KUSU Information

Location: Southeastern Congo (Zaire)
Population: 60,000
Language: KiKusu (central Bant
Neighbors: Songye, Hemba, Kuba, Tetela, Luba
Types of Art: Much of Kusu sculpture is comparable to their neighbors, from the Lubaized chief's stools and Songye-like power figures, to the Hemba-influenced ancestor figures. Women also make pottery and baskestry, which is used in everyday life.
History: Kusu history is shared with the Nkutshu and Tetela, all of whom came from the northwest of their current location and share a Mongo-Kundu origin. Their first movement was southward, then they moved back north through Luba, Songye, and Hemba territory, acquiring social customs and learning artistic styles along the way. Once arrived in their new location they split into two major factions divided into north and south—they then further divided into smaller groups, which remain largely separated and independent to this day due to their geographic isolation. The groups in the south have been more influenced by the Songye and the Luba, which is evident in their sculpture styles.
Economy: The Kusu, who in the past were hunters, have in recent years embraced a more sedentary lifestyle that includes farming on land that is cleared by men. They raise maize, yams, beans, and also domesticated animals, including cows, pigs, goats, and chickens. Fishing is performed by both men and women using nets fashioned by men, and hunting is still considered to be of ritual importance and serves as a powerful metaphor in most communities.
Political Systems: The Kusu are split into small villages that are relatively isolated from one another, particularly in the south, where Luba influence is most strongly felt. The villages are further divided into castes in which the blacksmiths are influential. Investiture ceremonies for chiefs are similar to those practiced among the Luba, but there is no paramount chief who oversees all of the Kusu. Instead there are a series of village leaders who inherit their positions of power.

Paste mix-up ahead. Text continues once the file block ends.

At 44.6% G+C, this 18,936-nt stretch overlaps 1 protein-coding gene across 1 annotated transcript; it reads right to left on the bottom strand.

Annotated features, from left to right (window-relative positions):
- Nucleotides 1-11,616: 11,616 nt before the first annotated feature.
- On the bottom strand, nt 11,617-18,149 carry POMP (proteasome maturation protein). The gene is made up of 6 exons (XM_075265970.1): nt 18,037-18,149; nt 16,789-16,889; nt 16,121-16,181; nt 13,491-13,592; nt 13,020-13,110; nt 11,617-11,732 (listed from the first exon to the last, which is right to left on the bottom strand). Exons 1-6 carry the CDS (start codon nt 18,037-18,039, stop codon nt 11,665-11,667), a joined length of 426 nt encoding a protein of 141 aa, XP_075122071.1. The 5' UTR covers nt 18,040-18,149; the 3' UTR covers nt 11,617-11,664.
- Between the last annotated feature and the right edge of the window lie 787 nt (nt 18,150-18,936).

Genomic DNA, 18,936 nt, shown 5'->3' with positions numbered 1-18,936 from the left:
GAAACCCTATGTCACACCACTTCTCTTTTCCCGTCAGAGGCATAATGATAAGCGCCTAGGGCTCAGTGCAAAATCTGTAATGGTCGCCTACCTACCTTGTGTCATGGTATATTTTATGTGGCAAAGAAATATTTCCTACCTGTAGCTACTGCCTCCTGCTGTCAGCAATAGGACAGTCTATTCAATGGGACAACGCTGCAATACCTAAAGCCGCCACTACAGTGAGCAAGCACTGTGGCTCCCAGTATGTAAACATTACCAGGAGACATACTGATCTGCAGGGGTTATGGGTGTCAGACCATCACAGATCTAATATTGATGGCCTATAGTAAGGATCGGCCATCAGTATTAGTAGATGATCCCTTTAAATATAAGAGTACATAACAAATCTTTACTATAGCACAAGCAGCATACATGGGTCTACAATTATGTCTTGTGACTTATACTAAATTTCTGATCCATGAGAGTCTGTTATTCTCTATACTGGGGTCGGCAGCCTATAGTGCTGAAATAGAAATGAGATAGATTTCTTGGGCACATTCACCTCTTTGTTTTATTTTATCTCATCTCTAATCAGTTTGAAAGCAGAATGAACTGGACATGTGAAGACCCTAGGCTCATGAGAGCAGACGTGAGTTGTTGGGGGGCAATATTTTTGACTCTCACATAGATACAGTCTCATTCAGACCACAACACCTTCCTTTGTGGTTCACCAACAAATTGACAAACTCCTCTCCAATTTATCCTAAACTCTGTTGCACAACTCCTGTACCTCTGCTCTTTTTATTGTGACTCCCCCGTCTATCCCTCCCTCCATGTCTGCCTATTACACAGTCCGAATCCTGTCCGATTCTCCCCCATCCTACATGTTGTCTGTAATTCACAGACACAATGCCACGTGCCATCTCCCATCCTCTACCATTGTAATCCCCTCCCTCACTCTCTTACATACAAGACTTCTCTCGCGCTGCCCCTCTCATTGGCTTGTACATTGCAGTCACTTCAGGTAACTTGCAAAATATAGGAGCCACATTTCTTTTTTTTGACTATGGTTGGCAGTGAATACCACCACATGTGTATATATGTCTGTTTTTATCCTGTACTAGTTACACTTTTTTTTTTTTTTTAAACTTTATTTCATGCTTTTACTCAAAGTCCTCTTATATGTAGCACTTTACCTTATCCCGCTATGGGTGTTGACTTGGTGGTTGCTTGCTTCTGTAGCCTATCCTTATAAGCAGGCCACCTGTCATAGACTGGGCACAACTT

Religion: Kusu religious practice has been greatly influenced by their neighbors. They recognize a supreme being (Vilie) and share a common belief in the power of the ancestors, despite their geographical differences. They worship various nature spirits that can be traced to their Mongo origins, recognize ancestor cults that have been borrowed from the Hemba and the Luba, and fashion and use powerful magical figures similar to those found among the Songye. There is an initiation society, which is primarily aimed at educating people about the evils of witchcraft, and there are also diviners that are consulted for matters of importance.
Credit: McIntyre, L. Lee and Christopher D. Roy. 'Art and Life in Africa Online.' 1998: The Art and Life in Africa Project,